Type: Poster Presentation
Presentation during EHA21: On Saturday, June 11, 2016 from 17:30 - 19:00
Location: Poster area (Hall H)
CDK7 acts bi-functionally as a CDK-activating kinase (CAK) controlling proliferation and as a transcriptional kinase phosphorylating the P-CTD-RNAPol II, thereby driving efficient transcriptional processes. CDK7 has recently emerged as an attractive gene control target in cancers driven by transcriptional dependencies and regulated by Super-enhancers (SEs) (Kwiatkowski et al., 2014; Chipumuro et al., 2014; Christensen 2014; Wang 2015). Acute Myeloid Leukemias (AML) harbor mutations in genes controlling gene expression, and as a consequence, are exquisitely sensitive to CDK7 inhibition. Employing our SE-platform technology we reveal mechanistic insights underlying the vulnerability of AML to gene control modulation via selective CDK7 inhibition.
Evaluate CDK7 as an anti-cancer target in AML, using our covalent, potent and highly selective CDK7 inhibitor. Investigate the cellular and mechanistic consequences of targeting CDK7 in AML underlying their susceptibility to CDK7-dependent transcriptional control.
Characterize CDK7 inhibition in vitro and in vivo to evaluate potency and efficacy in AML cell lines and xenografts (cell line derived xenografts, CDXs and patient derived xenografts, PDXs). We employ our SE-platform technology and next-generation sequencing to identify key mechanisms targeted in AML with our selective CDK7 inhibitor.
Here we report a first-in-class CDK7 inhibitor that covalently targets a cysteine outside the kinase domain, resulting in sustained, highly selective inhibition. Syros compound, SY-1365, exhibits significant biochemical potency (Ki = 17 ± 7nM) and selectivity when profiled against >450 other kinases. In a cancer cell line panel, acute leukemias emerged among the most sensitive to CDK7 inhibition. Moreover, AML cell lines undergo rapid and robust apoptosis within 24 hours. This is preceded by >90% CDK7 target engagement and concomitant loss of P-CTD-RNAPol II suggesting the primary consequence of targeting CDK7 is the impaired transcriptional activity dependent on CDK7. Further investigation of the transcriptional consequences of CDK7 inhibition point to a reliance on key disease relevant transcriptional aberrations including translocations and SE-genes (e.g. MLL fusions, MYB, HOX10A and MYC).Given the covalent mechanism of SY-1365 and PK profile, we evaluated intermittent treatments in vitro with subsequent washout of free drug to model dosing regimens in vivo. We demonstrate that brief drug exposures maintain a robust irreversible apoptotic response in leukemia cells. In contrast, treated non-transformed cells recover from a transient G2/M arrest followed by re-synthesis of free CDK7 and no apoptosis/cell death. We have extended these findings to in vivo experiments whereby intermittent dosing in AML patient derived xenograft models (PDX, AM7577) maintains efficacy (reducing human CD45+ leukemia cells to <1%) with a significant survival advantage. We have established a PD assay by measuring target engagement of CDK7 both in mouse xenografts and human PBMCs to support: 1) establishing a PK-PD-efficacy relationship 2) quantifying target engagement during dose escalation in a Ph1 clinical trial.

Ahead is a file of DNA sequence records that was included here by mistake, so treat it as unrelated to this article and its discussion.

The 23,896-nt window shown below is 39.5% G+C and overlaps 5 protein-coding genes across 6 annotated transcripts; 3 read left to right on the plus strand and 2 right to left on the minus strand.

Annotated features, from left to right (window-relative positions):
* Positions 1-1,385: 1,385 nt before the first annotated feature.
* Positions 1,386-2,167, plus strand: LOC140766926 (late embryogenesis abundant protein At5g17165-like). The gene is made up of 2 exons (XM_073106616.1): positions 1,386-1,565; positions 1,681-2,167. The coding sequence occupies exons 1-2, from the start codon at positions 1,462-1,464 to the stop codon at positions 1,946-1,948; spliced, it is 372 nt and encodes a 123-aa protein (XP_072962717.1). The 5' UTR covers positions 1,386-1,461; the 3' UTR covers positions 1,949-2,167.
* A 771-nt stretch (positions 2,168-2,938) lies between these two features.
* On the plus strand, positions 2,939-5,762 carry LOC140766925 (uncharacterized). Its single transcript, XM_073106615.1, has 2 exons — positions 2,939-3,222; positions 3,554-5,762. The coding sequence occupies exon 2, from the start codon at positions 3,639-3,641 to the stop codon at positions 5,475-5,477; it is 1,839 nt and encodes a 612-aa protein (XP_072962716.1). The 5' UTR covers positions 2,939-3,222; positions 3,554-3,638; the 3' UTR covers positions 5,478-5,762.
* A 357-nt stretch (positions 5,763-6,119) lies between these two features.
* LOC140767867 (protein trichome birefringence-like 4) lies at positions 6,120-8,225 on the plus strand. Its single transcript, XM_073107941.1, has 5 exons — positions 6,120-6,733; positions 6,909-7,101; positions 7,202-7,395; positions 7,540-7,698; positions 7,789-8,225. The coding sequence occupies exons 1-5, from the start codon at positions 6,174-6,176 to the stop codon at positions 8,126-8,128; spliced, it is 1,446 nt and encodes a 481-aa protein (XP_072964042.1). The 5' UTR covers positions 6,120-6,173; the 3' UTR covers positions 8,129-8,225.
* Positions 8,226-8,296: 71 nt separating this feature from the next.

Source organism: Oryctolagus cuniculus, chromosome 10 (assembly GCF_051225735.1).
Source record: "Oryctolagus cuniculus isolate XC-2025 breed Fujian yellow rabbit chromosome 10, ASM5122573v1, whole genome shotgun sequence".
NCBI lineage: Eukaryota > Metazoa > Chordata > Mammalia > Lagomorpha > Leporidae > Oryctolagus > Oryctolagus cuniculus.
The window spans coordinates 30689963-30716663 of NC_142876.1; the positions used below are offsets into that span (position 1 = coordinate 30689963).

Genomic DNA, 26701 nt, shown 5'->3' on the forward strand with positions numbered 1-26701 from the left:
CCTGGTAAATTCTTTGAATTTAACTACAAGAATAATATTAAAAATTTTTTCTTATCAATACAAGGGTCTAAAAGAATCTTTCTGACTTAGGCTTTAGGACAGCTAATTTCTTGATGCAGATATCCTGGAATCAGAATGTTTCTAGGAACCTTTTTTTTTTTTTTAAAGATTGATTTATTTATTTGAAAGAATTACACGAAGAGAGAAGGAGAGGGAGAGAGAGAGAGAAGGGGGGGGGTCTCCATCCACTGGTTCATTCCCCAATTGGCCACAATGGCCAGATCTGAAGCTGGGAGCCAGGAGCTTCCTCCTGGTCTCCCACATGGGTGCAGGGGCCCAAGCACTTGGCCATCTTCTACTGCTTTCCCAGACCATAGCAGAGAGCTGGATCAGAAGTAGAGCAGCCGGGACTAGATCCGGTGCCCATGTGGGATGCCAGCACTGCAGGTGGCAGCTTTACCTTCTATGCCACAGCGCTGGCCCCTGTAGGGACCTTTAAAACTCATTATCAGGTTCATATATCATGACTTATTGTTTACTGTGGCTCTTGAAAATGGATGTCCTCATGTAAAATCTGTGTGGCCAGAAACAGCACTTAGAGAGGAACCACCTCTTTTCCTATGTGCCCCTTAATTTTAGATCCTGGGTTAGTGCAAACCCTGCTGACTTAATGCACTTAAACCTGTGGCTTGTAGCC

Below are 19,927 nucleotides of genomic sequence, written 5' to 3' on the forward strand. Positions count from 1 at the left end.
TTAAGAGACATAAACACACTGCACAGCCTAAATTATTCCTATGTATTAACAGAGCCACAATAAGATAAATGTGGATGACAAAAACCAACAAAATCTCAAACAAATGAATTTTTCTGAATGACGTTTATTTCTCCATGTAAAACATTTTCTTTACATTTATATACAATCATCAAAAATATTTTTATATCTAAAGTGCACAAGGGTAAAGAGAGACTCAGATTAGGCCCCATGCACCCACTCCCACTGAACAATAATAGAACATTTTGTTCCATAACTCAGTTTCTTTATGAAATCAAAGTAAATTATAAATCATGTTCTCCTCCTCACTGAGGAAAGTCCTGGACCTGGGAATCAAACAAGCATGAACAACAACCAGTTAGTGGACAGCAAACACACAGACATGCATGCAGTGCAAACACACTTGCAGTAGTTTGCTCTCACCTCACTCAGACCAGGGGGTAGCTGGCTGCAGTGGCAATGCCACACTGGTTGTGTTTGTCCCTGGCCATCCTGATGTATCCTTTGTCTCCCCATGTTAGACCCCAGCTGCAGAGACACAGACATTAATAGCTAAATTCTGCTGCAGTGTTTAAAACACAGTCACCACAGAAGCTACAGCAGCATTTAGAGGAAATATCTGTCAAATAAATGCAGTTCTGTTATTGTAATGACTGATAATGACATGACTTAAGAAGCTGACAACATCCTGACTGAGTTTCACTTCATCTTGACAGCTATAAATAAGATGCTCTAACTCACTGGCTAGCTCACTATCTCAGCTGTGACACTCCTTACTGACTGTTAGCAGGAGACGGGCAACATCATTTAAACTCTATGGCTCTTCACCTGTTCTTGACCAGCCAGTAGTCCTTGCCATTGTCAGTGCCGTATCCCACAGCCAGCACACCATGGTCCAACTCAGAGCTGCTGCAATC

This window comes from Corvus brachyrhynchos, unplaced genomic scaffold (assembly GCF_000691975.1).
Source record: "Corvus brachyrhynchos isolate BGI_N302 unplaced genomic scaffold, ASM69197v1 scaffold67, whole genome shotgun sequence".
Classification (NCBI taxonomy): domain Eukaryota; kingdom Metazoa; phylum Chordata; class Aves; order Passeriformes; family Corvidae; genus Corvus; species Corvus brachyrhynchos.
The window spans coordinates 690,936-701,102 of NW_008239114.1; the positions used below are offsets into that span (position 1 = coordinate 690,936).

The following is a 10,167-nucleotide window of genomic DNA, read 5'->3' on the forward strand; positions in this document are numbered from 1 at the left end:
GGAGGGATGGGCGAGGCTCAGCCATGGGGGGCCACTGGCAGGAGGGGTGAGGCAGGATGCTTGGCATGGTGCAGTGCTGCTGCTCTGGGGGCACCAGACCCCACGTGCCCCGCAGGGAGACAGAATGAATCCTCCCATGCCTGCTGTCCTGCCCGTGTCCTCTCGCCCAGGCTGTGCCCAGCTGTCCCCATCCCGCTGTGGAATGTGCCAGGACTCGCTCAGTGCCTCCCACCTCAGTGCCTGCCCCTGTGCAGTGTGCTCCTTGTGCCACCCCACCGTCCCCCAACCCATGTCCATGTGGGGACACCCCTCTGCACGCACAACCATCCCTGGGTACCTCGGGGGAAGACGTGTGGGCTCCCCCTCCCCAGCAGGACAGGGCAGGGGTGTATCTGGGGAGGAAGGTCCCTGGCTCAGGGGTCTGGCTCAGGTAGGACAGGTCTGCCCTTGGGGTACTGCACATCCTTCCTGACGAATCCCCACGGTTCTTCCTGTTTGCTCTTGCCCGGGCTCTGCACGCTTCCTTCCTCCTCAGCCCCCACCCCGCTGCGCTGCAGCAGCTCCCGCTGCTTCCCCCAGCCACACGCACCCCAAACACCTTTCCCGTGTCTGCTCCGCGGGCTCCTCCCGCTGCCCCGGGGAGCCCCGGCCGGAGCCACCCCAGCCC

In summary, we describe our first-in-class CDK7 inhibitor, SY-1365 that is potent, highly selective and leads to durable, complete responses in xenograft models of AML. These data support the rationale for advancing compounds with this profile toward clinical development.
Session topic: Acute myeloid leukemia - Biology 3
Keyword(s): Acute myeloid leukemia, Cancer, Kinase inhibitor, Transcriptional regulation